in modern times, it only pushes people further away and lessens the chance for
any reconciliation or return to the fold.

I believe the same sociology is at work currently with Modern Orthodox feelings
towards Reform Judaism. While once Reform were taboo and un-touchable, time has
shown this approach isn't at all beneficial or effective other than to simply
distance Jews one from another.

Allowing Reform to worship on their own terms in Israel "even at the Kotel" - is
one manifestation of this phenomenon. Perhaps through a kinder, gentler approach
the results may be a positive and more advantageous to the Jewish people as a whole.

What do others think?

Stuart Pilichowski

Mevaseret Zion, Israel


From: Prof. L. Levine <llevine@...>
Date: Sun, Feb 6,2022 at 08:17 PM
Subject: Thoughts on MO

Joel Rich wrote (MJ 65#28):

> It will definitely be interesting to see. I feel that my generation (including
> me) was not successful in creating a MO model that would work in the United
> States.

Before starting a conversation about MO, I think it would be appropriate to
define what MO is and who is considered an MO Jew.

If someone wears a black hat and has a PhD is he MO?  Are women who cover their
hair MO?  If someone has strong adherence to halacha and has a good secular
education and works in the "outside" world, is he MO?

See https://www.torahmusings.com/2011/04/who-is-modern-orthodox/  for much more.

It seems to me that until one clearly defines what is MO, it is not possible to
have a meaningful conversation about it.

Professor Yitzchok Levine

From: David Tzohar <davidtzohar@...>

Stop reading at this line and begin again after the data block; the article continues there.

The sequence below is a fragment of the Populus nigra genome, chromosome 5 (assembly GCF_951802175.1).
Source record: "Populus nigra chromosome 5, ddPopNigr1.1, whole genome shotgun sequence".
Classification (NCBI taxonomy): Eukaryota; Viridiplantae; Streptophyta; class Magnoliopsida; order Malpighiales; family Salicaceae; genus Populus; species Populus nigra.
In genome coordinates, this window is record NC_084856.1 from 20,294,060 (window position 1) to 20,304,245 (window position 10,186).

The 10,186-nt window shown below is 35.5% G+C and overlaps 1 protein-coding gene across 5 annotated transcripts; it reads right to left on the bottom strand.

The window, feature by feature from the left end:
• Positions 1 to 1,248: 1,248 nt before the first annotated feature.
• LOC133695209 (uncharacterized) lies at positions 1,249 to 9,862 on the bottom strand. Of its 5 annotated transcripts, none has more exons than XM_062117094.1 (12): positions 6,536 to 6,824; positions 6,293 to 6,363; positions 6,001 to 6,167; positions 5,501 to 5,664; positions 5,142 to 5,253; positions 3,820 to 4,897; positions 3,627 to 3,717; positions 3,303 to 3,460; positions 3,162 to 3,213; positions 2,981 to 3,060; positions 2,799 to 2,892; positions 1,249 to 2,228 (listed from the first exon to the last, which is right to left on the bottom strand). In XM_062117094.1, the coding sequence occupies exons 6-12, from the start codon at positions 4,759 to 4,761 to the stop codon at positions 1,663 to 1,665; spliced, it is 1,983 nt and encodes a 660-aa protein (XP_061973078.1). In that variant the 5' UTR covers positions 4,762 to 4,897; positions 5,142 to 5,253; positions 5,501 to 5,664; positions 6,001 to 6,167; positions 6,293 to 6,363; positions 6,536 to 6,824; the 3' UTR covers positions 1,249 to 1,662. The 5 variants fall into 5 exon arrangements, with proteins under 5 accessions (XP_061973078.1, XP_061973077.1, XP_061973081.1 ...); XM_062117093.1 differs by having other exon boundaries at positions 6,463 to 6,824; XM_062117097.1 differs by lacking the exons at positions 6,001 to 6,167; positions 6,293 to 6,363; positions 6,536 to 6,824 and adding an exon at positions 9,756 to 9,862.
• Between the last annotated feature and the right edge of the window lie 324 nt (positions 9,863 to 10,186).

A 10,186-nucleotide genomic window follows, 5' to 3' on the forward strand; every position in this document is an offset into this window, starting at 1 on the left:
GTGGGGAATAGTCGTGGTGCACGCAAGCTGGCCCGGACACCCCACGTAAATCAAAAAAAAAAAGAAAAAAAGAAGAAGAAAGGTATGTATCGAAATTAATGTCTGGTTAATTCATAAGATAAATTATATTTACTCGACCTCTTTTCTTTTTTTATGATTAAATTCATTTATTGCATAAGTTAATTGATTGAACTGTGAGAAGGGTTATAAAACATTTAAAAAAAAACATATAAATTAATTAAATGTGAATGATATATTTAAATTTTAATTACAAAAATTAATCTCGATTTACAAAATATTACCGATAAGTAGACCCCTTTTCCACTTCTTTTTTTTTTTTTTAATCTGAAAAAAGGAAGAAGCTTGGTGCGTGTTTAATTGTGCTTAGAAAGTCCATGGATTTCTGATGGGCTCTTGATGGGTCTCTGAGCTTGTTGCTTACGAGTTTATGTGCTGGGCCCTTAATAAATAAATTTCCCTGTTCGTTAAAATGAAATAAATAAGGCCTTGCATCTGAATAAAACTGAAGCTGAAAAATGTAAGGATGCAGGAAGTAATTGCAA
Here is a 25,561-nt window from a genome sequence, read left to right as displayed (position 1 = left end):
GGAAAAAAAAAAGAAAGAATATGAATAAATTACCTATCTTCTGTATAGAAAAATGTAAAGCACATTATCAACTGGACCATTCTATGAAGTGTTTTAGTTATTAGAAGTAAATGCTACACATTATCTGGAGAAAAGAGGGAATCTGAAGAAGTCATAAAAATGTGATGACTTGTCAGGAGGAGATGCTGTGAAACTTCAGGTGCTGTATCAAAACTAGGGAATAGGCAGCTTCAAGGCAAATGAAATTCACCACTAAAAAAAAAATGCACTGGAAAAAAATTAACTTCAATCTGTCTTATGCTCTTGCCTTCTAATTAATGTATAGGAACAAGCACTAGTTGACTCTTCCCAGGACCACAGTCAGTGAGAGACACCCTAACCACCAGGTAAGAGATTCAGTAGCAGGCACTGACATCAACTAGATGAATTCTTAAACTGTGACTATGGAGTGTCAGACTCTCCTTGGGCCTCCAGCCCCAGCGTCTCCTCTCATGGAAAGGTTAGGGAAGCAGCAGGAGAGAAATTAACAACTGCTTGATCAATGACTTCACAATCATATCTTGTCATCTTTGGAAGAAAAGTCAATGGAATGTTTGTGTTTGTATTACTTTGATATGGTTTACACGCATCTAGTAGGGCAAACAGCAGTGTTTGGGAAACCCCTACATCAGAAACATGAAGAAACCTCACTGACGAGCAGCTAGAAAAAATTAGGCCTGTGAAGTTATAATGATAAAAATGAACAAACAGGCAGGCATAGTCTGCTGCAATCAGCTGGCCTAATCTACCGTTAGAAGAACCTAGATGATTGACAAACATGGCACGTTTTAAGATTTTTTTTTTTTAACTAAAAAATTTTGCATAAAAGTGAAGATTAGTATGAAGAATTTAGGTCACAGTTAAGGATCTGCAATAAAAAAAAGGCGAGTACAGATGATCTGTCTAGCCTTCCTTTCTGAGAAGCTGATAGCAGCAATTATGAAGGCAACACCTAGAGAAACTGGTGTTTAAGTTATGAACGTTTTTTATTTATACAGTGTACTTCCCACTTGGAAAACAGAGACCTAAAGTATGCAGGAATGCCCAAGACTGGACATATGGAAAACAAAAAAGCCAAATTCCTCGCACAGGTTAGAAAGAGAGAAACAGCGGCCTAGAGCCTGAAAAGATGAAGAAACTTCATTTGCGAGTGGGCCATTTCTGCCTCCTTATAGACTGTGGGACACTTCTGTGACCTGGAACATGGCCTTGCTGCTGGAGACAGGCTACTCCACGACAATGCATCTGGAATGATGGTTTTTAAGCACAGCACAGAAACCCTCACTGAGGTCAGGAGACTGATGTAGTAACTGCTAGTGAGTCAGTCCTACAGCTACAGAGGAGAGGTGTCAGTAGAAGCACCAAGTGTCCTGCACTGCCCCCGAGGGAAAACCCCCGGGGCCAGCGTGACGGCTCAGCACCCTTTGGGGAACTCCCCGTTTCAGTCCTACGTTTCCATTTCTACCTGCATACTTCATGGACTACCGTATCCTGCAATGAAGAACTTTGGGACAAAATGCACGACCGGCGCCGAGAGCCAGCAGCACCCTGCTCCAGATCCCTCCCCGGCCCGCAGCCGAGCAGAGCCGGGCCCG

Date: Tue, Feb 8,2022 at 04:17 AM
Subject: Thoughts on MO

I will repeat something that I have posted many times on Mail Jewish. The whole
concept of Modern Orthodoxy is an oxymoron. Orthodoxy means cleaving as much as
possible to ancient tradition against the challenges of modernity, It is no
surprise that Joel Rich admits that his generation has been unsuccessful in
creating a MO model that would work in the United States.

As to Rav Soloveichic's 14th ani maamin that the whole Torah can be kept in
every place and every era, history has proved this wrong again and again. It was
not true in medieval Spain, not in modern Europe and once again it is not true
in post-modern America.

Brothers, there is only one answer in our generation - Aliya. Only in modern day
Israel can we keep the entire Torah. Hopefully more and more YU graduates and
other American MO will come to this conclusion. Joel Rich himself is here with
us with two of his sons. ken yirbu.

David Yitzchak Tzohar

David Tzohar


From: Orrin Tilevitz <tilevitzo@...>
Date: Thu, Jan 13,2022 at 07:17 PM
Subject: Walder

In MJ 65#26, Martin Stern quotes extensively from an article on Arutz 7, "The
scourge of sexual abuse", Rabbi Steven Pruzansky which, Martin says,"analyses
the problems that have arisen from the Walder case."

Before one accords Rabbi Pruzansky any credibility on this or any subject, one
needs to consider the following in the Wikipedia article on Rabbi Pruzanksy,
particularly his views on rape: https://en.wikipedia.org/wiki/Steven_Pruzansky


End of Volume 65 Issue 29